EMPLOYEE: Richard Grigg
EMPLOYER: International Equipment Co.
INSURER: Travelers Ins. Co., c/o Constitution State Service Co.
BOARD NO.: 05364897

(Judges Smith, McCarthy and Wilson)

Richard C. Hyman, Esq., for the employee
John F. Keefe, Esq., for the insurer

Smith, J. The insurer appeals from a decision on an original liability claim, which awarded compensation for an injury sustained while playing basketball at a company picnic. Genereal Laws c.152, § 1(7A), as amended in 1985, excludes injuries resulting from "purely voluntary participation" in recreational activities from the category of "personal injuries" that are compensated under the Workers' Compensation Act. See Bengtson's Case, 34 Mass. App. Ct. 239, 243-244 (1993). Because the judge applied the wrong legal standards to the case, we reverse the decision and recommit the case.

Richard Grigg joined a game of two on two basketball at the employer's annual Employee Appreciation Day. While chasing a rebound, he fell, fracturing his patella. As a result of the injury, he was totally incapacitated from the date of the accident, August 29, 1997, until January 4, 1998. He took one week of vacation and then received benefits under his short-term disability policy. Insurance paid for all of his medical treatment except for co-payments. He has returned to work for the employer without restriction.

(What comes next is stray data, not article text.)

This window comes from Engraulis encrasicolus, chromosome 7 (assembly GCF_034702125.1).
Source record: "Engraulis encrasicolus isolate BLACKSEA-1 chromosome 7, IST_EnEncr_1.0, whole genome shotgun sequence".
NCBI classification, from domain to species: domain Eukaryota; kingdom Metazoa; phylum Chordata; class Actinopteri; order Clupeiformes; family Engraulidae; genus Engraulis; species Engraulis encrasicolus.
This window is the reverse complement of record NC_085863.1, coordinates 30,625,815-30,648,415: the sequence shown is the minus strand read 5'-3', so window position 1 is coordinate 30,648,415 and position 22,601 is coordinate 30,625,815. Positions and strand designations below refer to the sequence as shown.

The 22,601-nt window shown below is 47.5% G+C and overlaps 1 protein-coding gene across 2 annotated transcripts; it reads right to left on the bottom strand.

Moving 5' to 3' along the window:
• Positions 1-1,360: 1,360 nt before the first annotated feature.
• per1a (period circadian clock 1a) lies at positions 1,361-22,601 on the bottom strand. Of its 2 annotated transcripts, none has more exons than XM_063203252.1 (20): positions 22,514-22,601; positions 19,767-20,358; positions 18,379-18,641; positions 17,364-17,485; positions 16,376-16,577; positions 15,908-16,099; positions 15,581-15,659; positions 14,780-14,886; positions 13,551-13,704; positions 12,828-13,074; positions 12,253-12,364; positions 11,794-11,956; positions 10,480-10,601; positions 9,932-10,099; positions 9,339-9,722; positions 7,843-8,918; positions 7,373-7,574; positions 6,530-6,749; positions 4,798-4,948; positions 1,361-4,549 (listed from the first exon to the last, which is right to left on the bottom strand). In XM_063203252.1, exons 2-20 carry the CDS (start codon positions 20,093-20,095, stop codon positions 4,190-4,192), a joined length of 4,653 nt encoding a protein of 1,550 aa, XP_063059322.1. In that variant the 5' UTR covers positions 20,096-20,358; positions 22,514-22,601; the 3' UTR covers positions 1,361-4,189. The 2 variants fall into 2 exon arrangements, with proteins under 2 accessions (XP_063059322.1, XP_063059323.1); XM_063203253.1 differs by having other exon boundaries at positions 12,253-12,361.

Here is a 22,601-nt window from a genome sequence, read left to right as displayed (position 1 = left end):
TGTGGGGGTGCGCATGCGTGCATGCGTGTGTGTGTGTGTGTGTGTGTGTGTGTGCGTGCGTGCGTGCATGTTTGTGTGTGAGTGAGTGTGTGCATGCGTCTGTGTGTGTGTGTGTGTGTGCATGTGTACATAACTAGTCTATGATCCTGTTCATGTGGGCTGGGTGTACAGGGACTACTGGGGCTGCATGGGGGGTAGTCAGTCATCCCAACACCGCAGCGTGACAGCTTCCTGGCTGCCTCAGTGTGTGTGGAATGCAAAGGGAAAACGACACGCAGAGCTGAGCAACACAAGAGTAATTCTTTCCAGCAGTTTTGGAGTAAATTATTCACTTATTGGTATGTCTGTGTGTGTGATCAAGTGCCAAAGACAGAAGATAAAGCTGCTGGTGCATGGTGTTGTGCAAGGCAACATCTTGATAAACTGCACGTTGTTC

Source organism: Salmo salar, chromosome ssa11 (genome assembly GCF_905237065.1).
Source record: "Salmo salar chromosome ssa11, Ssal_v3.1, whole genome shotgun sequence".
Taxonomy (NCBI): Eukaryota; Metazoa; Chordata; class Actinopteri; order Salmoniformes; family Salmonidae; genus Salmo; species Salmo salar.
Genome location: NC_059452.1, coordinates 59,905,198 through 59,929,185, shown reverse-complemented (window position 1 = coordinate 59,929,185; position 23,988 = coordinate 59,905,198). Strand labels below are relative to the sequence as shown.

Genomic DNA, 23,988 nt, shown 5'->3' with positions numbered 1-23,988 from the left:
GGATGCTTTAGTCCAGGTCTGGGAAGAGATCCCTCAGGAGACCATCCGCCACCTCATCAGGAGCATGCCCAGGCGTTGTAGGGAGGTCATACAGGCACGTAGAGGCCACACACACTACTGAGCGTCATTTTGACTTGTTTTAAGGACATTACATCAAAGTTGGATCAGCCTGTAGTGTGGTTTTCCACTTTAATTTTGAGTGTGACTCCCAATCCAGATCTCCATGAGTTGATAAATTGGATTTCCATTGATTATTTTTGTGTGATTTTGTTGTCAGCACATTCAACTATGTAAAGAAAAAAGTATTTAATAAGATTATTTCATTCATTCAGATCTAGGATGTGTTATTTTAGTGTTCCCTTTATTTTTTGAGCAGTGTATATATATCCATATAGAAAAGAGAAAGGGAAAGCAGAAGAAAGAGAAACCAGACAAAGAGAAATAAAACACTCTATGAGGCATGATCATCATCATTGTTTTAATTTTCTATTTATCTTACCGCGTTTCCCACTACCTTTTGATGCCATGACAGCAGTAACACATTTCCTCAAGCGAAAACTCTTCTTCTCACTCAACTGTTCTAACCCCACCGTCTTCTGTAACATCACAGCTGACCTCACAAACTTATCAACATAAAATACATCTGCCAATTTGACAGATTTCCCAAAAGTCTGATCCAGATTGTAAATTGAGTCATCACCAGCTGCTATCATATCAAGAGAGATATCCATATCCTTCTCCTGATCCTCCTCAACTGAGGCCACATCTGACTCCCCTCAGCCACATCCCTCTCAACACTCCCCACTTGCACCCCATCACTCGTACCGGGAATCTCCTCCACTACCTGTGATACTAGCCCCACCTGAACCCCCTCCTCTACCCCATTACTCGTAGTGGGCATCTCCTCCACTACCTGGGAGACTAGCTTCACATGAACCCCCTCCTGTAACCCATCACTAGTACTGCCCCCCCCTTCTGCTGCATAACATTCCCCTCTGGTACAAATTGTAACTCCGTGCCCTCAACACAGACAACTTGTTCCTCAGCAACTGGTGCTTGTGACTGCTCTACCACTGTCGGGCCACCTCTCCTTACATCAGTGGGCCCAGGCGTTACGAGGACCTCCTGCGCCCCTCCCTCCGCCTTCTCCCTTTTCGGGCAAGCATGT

Grigg sought workers' compensation benefits, arguing that the injury occurred while on the job during normal business hours. The insurer denied the claim, asserting that, under § 1(7A), the injury was not compensable because it occurred while Grigg was engaged in a purely voluntary recreational activity.

The injury occurred during a company-sponsored cookout with games. The judge found that no employee was required to attend. The event was held during ordinary working hours on the employer's premises. If a worker declined to attend, he could either remain at his workstation or use vacation time if he wanted to leave the work site. The event, called Employee Appreciation Day, was popular and everyone attended it. The employer served food in a large tent erected on the side lot adjacent to its building. Employees played basketball, volleyball and horseshoes. "No one had to play any games, but many employees did." (Dec. 6 Bean 318.)